Putting Together a Credit Repair Plan
Posted on November 4, 2010
How did we get anywhere before GPS? Anytime you’re going somewhere unfamiliar, you need directions to tell you how to get there. The same thing goes for credit repair. This is probably the first – and hopefully only – time you’ve ever had to repair your credit. It’s only natural that you don’t know what to do or when to do it. Even after you’ve read the guides, tutorials, and tips, you can still be lost on what steps to take. What you need is a plan.
- Order your credit reports from the three major credit bureaus – Equifax, Experian, and TransUnion. You can do this through AnnualCreditReport.com. If you order your credit report online, you’ll have it immediately. Print it out. If you order by phone or through the mail, it will take 7 to 21 days to receive your credit report.
- Review your credit reports, highlighting the areas that need improvement. You might use different color highlighters to differentiate between errors that need to be disputed, collections and charge-offs that you need to negotiate, or accounts that are just fine.
- Prepare dispute letters to send to the credit bureaus. Don’t overwhelm the credit bureau with dispute letters because they may mark them as frivolous and simply throw them out. Instead, send out 3-4 dispute letters per bureau per month. If you only have 3-4 disputes, that’s all you have to do this month. (Don’t forget to include copies of your proofs with your dispute.)
- Take a trip to the post office to mail your dispute letters via certified mail with a return receipt request. Keep a copy of everything for yourself.
- Send debt validation letters for debt collectors. With debt validation you request the debt collector to send proof of the debt you allegedly owe. In the meantime, the collector can’t collect on the debt or put it on your credit report until the proof has been sent. Do this for all your collections. Again, send these via certified mail with return receipt requested.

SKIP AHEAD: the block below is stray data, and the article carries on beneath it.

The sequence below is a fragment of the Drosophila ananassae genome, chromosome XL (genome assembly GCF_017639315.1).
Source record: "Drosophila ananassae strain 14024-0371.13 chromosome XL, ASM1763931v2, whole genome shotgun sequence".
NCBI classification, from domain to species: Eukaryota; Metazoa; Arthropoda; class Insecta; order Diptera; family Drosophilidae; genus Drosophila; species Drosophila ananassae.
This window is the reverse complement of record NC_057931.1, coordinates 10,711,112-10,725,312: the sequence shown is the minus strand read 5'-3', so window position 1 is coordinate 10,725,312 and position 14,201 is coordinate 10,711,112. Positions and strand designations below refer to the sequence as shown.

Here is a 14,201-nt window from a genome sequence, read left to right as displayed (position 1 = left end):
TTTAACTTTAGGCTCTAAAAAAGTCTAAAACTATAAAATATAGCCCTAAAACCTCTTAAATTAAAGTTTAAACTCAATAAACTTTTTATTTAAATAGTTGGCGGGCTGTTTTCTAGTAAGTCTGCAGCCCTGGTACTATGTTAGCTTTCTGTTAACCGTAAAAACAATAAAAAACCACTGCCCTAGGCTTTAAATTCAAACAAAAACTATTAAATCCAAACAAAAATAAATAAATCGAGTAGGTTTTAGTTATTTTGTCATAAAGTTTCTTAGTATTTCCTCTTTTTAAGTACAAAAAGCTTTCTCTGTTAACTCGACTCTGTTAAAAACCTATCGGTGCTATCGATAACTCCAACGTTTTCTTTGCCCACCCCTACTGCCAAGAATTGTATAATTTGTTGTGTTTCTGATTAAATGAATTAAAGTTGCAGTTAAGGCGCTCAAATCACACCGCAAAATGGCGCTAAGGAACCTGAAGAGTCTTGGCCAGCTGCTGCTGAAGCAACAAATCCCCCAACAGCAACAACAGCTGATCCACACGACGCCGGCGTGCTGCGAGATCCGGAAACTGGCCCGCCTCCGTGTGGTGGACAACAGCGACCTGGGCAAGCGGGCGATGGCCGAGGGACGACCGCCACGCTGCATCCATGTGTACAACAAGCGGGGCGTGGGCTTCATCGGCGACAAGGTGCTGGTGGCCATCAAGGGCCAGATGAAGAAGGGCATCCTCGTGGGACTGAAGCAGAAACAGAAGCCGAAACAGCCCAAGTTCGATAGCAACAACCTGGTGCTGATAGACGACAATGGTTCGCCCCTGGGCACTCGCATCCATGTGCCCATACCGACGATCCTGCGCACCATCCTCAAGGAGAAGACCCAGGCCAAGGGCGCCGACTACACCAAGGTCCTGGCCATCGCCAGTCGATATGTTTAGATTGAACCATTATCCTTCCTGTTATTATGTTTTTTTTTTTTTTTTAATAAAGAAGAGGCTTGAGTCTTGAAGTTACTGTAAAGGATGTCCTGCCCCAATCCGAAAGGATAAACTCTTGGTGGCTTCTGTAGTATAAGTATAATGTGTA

- The credit bureaus get 30 days to respond to your disputes, so you should get getting some mail from the bureaus this month. The credit bureaus will either write back to say your items have been removed from your credit report or that they haven’t been removed.
- Any disputed items that weren’t removed can be added to your “Negotiate With the Creditor List.”
- If you have more disputes to send, make them this month.
- Check your debt validation responses. Collectors should send actual proof of the debt – this is something from the original creditor, not just a statement of what you owe. If the proof is insufficient, write back letting them know they did not send sufficient proof and need to remove the listing from your credit report. You can also dispute with the credit bureau.
- Prepare and send Pay for Delete Letters for charge-offs and collection accounts that have been verified. Only send as many Pay for Delete Letters as you can afford to pay at this time. Save the others for another round.
- Continue sending disputes, 3-4 at a time until you’ve disputed everything you highlighted at the outset.
Month 5 and beyond
- Check your Pay for Delete offers. Get a signed copy of the agreement before you make any payment.
- Repeat the dispute, debt validation, and pay for delete processes until you’ve worked through all your accounts.
In the end, you may have to take an “L” on some of these accounts and wait for the credit reporting time limit to elapse.
- Credit Repair Don’t: Dispute Everything On Your Credit Report
- Are Credit Report Disputes Pointless?
- Steps You can Take to Repair Your Credit After Identity Theft
- The Power of Debt Validation and Credit Repair
- How Should You Deal With Past Due Accounts?